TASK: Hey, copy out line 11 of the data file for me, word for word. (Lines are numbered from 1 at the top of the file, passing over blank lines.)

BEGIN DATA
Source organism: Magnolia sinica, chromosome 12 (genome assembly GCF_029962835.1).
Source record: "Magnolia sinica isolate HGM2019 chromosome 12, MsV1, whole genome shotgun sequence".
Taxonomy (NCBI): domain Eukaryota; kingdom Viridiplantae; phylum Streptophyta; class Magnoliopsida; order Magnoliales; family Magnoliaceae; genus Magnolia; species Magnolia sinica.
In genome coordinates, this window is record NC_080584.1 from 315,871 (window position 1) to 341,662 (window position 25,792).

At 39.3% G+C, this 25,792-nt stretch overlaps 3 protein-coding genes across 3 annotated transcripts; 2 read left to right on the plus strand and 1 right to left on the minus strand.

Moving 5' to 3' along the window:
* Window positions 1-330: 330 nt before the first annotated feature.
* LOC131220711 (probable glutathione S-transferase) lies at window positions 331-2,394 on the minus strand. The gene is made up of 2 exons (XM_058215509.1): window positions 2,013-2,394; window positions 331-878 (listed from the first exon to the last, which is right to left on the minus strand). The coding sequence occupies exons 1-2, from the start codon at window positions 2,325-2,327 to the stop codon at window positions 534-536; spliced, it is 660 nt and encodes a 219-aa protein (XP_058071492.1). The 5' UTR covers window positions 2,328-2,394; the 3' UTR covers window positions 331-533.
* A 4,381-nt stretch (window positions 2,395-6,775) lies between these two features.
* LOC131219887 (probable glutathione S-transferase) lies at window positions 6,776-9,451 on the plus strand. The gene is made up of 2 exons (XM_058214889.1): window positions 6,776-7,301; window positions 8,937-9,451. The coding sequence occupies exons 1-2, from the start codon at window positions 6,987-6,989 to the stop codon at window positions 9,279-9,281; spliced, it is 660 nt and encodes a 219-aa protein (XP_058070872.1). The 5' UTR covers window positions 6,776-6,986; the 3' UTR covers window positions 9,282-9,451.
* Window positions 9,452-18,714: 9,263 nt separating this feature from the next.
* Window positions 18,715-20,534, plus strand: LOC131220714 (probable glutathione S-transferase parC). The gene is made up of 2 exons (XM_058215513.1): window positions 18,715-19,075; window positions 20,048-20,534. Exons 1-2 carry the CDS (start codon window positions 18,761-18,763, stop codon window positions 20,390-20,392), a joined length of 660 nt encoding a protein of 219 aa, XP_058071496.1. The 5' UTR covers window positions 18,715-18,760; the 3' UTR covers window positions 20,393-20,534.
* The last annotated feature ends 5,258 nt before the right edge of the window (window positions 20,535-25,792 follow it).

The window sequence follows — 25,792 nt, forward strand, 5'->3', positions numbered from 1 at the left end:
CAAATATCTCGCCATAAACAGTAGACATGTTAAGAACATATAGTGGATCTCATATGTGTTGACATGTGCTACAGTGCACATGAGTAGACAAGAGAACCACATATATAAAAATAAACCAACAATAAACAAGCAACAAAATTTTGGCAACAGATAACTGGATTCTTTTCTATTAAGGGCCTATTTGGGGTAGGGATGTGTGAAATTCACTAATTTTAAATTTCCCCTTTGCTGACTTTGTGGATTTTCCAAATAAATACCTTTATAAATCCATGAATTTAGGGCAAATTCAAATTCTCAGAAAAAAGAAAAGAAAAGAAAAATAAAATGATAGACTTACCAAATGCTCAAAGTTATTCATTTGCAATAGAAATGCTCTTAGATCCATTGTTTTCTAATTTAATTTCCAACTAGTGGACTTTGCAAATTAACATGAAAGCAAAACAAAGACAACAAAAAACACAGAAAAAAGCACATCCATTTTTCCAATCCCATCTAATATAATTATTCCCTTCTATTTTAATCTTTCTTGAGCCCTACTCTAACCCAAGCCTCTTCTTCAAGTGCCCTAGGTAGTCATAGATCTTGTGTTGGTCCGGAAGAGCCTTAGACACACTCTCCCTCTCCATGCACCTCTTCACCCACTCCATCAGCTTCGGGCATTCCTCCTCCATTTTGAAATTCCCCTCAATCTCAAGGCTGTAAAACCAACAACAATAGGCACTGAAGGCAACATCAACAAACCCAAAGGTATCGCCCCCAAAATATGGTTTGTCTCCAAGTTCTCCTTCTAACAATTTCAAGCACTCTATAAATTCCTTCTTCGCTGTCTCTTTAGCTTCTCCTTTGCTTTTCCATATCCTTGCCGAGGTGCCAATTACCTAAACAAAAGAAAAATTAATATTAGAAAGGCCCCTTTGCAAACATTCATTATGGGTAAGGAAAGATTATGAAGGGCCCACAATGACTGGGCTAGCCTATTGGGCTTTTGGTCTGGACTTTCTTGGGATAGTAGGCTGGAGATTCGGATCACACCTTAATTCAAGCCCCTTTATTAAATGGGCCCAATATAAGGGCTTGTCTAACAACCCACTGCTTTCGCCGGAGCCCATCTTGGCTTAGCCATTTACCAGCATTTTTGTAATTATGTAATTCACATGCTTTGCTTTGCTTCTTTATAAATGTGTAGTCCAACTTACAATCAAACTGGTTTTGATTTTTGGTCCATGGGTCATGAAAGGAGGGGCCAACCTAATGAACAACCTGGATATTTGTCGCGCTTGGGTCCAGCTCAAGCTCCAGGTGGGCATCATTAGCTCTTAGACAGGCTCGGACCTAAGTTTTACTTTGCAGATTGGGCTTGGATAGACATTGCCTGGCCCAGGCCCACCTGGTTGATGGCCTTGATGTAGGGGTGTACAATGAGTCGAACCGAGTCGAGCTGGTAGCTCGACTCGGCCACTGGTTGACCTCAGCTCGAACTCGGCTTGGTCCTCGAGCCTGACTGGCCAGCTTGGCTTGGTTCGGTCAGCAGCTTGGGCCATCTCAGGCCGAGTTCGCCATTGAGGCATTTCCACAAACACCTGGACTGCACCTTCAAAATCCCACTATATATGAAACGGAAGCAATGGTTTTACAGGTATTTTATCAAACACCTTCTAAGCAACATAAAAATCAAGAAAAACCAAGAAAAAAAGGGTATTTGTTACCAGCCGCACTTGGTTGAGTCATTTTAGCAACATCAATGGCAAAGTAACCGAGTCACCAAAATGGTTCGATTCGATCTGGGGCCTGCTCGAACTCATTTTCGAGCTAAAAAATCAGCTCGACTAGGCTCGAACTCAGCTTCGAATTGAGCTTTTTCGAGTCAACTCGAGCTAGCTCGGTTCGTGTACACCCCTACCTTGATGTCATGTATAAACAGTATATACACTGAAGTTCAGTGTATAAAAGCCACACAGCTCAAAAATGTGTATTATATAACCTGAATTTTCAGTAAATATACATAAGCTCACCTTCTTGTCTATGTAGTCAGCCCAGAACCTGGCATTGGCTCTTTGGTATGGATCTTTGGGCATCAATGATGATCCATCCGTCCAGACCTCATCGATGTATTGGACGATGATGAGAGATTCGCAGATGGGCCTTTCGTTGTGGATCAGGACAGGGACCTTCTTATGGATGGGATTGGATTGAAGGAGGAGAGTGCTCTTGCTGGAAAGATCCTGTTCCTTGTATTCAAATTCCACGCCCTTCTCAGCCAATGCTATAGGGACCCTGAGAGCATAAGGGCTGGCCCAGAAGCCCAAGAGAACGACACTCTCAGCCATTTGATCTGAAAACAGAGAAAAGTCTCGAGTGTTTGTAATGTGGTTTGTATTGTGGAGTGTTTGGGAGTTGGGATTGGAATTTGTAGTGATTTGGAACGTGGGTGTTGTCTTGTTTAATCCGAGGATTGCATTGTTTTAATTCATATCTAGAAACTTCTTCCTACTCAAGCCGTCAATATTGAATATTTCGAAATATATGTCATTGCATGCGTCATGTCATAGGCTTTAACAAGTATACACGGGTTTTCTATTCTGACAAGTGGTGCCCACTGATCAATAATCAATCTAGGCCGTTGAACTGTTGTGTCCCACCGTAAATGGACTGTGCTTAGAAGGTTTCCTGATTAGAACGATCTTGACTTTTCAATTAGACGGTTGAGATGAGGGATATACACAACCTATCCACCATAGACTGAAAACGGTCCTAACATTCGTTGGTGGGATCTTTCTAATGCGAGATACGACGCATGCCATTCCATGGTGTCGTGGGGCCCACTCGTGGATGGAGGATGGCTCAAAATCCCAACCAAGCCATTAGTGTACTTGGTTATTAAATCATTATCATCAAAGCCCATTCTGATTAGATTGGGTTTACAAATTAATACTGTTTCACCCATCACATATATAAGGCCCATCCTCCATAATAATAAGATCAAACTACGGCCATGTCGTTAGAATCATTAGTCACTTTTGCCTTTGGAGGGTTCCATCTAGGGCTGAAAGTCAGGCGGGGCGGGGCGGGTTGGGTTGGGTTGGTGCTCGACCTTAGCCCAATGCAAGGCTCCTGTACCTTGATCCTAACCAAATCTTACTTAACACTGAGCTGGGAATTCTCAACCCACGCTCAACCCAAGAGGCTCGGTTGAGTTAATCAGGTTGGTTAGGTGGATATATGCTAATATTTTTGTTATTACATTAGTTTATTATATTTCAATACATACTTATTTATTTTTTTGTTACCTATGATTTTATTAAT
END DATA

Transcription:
* Window positions 9,452-18,714: 9,263 nt separating this feature from the next.